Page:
In improvement work, tracking performance over time is a core idea. However, it’s often quite hard, technically, to work with “dynamic” data — data that reflects the changing state of the world over time.
Here, we examine some of the complexity involved in this important work, plus share approaches for working through it.
In all sorts of domains, looking at data over time is important to identify patterns that are hidden in aggregate values: for example, data diagnostics.
Technically, analytics based on “events” — concepts that have an inherent position in time (e.g., an admission)—are relatively straightforward. However, analytics based on “entities”—concepts that cannot be placed at a single moment in time (e.g., patients), and whose features can change over time—are often more complicated.
Imagine that you want to analyze the effectiveness of the care that an attributed specialist provides. Your desired outcome measure is the population rate of emergency room visits among patients with chronic disease X. The denominator observations in this case are patient-periods in which the patient *during that period* meets the inclusion criteria for disease X. The patient’s status with respect to this condition could change on any day, and you would need to know that status with fairly high resolution to assign emergency room visits accurately to those periods. Similarly, patients might change specialists at any time, so you’d need to track and potentially update that information over time as well.
This is technically challenging. It's also a very common need, especially in population health analytics.
“Timelines” are data structures that are very useful for these kinds of exercises. A timeline gives you that dynamic, historically accurate picture of an entity, usually a patient, over time. In database terms, it’s a table with a grain of one row per patient-period, with the additional property that these periods must be non-overlapping. In other words, there is at most a single, unambiguous state of the entity on any given date.
For example, consider the following hypothetical scenario:
A patient starts the analysis period on 1/1/2020 already meeting the clinical criteria for chronic kidney disease (CKD) but without evidence of stage 4 or higher CKD and without a regular nephrologist to whom she is attributed. The patient goes on to have some sort of encounter on 4/11/2020 resulting in a diagnosis of stage 4 CKD and a referral to a nephrologist (NPI 1234567890), who she sees on 5/2/2020 and again on 7/15/2020. There are no further visits in the analysis period, which ends on 6/1/2021.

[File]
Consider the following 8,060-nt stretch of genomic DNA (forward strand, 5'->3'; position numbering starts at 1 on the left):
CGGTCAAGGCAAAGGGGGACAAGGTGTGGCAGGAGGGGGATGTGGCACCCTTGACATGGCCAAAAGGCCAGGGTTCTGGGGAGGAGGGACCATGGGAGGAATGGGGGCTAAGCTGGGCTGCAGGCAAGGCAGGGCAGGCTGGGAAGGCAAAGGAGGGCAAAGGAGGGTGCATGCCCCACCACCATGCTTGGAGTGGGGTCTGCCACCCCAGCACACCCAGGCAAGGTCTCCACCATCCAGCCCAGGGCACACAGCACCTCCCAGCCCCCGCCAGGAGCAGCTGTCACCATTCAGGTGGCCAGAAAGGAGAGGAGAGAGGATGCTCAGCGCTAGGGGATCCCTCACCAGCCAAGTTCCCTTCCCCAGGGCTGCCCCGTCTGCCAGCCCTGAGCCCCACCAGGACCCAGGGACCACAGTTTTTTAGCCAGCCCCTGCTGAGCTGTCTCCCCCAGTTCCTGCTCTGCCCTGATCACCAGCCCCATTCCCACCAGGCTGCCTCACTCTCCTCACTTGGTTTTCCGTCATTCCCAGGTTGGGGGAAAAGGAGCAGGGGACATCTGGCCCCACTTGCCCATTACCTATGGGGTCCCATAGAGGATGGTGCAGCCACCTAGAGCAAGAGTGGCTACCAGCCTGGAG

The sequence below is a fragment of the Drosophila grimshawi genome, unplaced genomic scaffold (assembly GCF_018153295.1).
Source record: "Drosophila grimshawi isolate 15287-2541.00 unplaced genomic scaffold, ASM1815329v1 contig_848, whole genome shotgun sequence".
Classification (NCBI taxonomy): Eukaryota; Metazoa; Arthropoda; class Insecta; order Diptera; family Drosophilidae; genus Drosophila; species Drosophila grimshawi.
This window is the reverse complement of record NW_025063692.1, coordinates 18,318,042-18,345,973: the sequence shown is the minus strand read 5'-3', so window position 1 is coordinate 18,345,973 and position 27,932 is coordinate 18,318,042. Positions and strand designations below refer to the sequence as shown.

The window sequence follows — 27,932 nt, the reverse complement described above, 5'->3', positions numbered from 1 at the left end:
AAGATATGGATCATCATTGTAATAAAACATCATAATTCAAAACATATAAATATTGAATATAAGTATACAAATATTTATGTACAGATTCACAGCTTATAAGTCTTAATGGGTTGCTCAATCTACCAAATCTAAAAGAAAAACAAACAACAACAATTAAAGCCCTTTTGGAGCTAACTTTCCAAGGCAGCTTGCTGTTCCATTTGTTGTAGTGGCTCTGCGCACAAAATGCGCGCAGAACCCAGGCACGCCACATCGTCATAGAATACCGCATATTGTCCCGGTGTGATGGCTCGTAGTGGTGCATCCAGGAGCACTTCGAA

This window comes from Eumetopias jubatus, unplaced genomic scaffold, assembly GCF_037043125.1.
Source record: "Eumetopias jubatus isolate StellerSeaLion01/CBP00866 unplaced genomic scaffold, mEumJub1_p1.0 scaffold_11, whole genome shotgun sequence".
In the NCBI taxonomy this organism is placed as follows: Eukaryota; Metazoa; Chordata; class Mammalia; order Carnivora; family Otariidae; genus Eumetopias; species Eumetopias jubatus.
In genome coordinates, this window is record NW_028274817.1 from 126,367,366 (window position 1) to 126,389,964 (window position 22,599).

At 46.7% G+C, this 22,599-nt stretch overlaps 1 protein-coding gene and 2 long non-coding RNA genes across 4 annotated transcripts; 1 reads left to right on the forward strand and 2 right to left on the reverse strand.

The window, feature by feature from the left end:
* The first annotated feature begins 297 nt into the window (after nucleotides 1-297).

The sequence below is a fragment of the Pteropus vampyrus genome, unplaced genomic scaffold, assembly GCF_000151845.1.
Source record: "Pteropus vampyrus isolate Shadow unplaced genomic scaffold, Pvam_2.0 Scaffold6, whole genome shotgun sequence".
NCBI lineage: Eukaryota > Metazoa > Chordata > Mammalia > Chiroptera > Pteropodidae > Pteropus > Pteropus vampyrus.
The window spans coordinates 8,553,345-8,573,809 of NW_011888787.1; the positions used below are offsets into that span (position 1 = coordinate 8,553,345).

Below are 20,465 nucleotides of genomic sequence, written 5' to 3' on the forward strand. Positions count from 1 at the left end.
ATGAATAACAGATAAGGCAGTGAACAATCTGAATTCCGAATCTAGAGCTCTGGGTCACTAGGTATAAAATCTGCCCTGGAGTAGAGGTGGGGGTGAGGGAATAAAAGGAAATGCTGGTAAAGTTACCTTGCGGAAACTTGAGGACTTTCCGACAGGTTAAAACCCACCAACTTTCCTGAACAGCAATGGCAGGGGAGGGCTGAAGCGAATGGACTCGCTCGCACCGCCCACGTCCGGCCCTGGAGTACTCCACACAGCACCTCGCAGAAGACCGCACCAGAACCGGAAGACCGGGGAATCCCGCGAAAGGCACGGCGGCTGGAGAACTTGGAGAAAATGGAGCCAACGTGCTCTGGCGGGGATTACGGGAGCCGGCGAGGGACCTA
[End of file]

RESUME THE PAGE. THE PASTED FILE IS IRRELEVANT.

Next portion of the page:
The following table represents the timeline treatment of this scenario, tracking some dynamic patient features:
Armed with this data structure, an analyst can quite easily generate dynamic results such as the population rate per 1,000 patient-years of emergency department visits among patients with CKD stage 4 or higher. For that analysis, we would consider the second to fifth rows of the table above to be a qualifying denominator observation (“Is CKD Stage 4 or Higher” equals 1), contributing some small number of thousands of patient-years based on the elapsed time represented by those records (i.e., the period 4/11/2020 to 6/1/2021). Any emergency room visits that happened during that period would be counted in the numerator.
Consider in the above example that the criteria for “full” attribution to a nephrologist might require two or more visits in the prior 12 months, meaning the timeline would have to handle scenarios in which patients both enter and exit relationships with a nephrologist over time. (In the above table, note that, after a sufficient time without a follow-up visit with her nephrologist, the patient’s count of visits in the last 12 months ticks down from two to one on the anniversary of her first visit.)
Typically, an analyst would perform these kinds of analyses by picking a set of “snapshot” dates on which to evaluate the patient’s status (e.g., the first of each month) and recalculating all necessary features for each date. Compared with this approach, using a timeline has two important advantages.
First, the resolution will be better with the timeline, since patient status will be accurate to the day — not, say, the month.
Second, database performance is often significantly better with timelines, since long periods of quiescence in a patient’s status (e.g., in the case above, the period 7/15/2020 to 5/2/2021) need only be evaluated at the start and end dates, not on each of the (10) snapshot dates covered by that period. In addition, once created, the timeline can support any periodicity (or within-period position) of snapshot dates, without needing to be regenerated.